Context-sensitive grammar

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A context-sensitive grammar is a formal grammar G = (N, Σ, P, S) such that all rules in P are of the form

αAβ -> αγβ

with A in N (i.e., A is single nonterminal) and α and β in (N U Σ)* (i.e., α and β strings of nonterminals and terminals) and γ in (N U Σ)+ (i.e., γ a nonempty string of nonterminals and terminals), plus that a rule of the form

S -> ε

with ε the empty string, is allowed if S does not appear on the right side of any rule.

The adjective context sensitive is explained by the α and β that form then context of A and determine whether A can be replaced with γ or not. This is different from a context-free grammar where the context of a nonterminal is not taken into consideration. A formal language that can be described by a context-sensitive grammar is called a context-sensitive language.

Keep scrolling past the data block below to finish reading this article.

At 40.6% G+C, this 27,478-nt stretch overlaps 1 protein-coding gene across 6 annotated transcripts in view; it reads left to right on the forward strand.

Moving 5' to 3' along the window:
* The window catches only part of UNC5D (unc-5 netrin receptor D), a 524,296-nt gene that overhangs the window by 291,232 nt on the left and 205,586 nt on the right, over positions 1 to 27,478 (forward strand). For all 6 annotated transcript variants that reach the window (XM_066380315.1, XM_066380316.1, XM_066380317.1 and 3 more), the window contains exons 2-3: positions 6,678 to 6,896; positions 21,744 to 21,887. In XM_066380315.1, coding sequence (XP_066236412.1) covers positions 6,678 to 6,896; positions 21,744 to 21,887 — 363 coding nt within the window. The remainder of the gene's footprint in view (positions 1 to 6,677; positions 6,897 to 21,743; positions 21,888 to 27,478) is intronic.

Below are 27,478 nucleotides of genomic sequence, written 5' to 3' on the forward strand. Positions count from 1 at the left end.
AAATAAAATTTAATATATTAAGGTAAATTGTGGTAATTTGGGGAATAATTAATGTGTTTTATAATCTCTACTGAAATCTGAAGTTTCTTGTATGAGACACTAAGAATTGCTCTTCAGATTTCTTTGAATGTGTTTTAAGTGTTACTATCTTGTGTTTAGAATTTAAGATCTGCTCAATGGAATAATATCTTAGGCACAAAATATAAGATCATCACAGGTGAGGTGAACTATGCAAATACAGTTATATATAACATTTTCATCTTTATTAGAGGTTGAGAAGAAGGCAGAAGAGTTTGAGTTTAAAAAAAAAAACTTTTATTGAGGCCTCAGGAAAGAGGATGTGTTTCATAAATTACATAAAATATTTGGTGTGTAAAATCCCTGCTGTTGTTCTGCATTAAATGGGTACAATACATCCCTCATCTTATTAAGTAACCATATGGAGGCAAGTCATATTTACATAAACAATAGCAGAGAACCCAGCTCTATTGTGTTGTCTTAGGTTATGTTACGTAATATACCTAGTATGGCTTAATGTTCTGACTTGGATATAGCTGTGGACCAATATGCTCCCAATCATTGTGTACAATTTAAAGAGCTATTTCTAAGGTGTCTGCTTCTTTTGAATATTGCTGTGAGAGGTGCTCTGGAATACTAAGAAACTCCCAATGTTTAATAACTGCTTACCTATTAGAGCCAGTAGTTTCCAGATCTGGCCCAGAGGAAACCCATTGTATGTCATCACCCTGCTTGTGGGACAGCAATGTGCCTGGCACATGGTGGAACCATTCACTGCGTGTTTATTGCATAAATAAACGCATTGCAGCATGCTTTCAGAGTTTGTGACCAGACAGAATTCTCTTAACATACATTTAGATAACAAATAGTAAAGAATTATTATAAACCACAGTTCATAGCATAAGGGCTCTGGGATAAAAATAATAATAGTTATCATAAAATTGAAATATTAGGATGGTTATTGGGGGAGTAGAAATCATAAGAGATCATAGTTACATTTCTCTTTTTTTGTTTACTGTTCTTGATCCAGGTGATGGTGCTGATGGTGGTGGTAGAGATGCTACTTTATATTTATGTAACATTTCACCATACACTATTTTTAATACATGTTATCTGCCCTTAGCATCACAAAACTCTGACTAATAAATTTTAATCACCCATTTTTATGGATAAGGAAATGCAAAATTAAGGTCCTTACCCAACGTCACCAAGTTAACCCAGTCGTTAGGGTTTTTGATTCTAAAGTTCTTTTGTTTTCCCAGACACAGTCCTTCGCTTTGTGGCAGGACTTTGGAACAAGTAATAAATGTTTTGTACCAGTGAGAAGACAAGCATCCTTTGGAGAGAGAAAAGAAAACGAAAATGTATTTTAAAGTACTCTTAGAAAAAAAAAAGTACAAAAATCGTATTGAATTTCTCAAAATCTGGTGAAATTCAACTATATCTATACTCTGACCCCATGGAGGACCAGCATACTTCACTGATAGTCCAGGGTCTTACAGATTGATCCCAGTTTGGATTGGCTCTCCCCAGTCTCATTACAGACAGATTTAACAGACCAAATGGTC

The concept of context-sensitive grammar was introduced by Noam Chomsky in the 1950's as a way to describe the syntax of natural language where it is indeed often the case that a word may or may not be appropriate in a certain place depending upon the context.

Alternative definition

Another definition of context-sensitive grammars defines them as formal grammars with the restrinction that for all rules α -> β in P it holds that | α | ≤ | β | where | α | is the length of α. Such a grammar is also called a noncontracting grammar because none of the rules decreases the size of the string that is being rewritten.

While the noncontracting grammars are different from the context-free ones, the two are almost equivalent in the sense that they define the same class of languages (except that noncontracting grammars can not generate any language that contains the empty string ε). But if a formal language L can be described by a grammar of the first definition then there is a noncontracting grammar that describes L - {ε}, and vice versa.

Computational properties

The decision problem that asks whether a certain string s belongs to the language of a certain context-sensitive grammar G, is PSPACE-complete (see complexity theory). Indeed, there are even some context-sensitive grammars whose fixed grammar recognition problem is PSPACE-complete.

See also: Chomsky hierarchy


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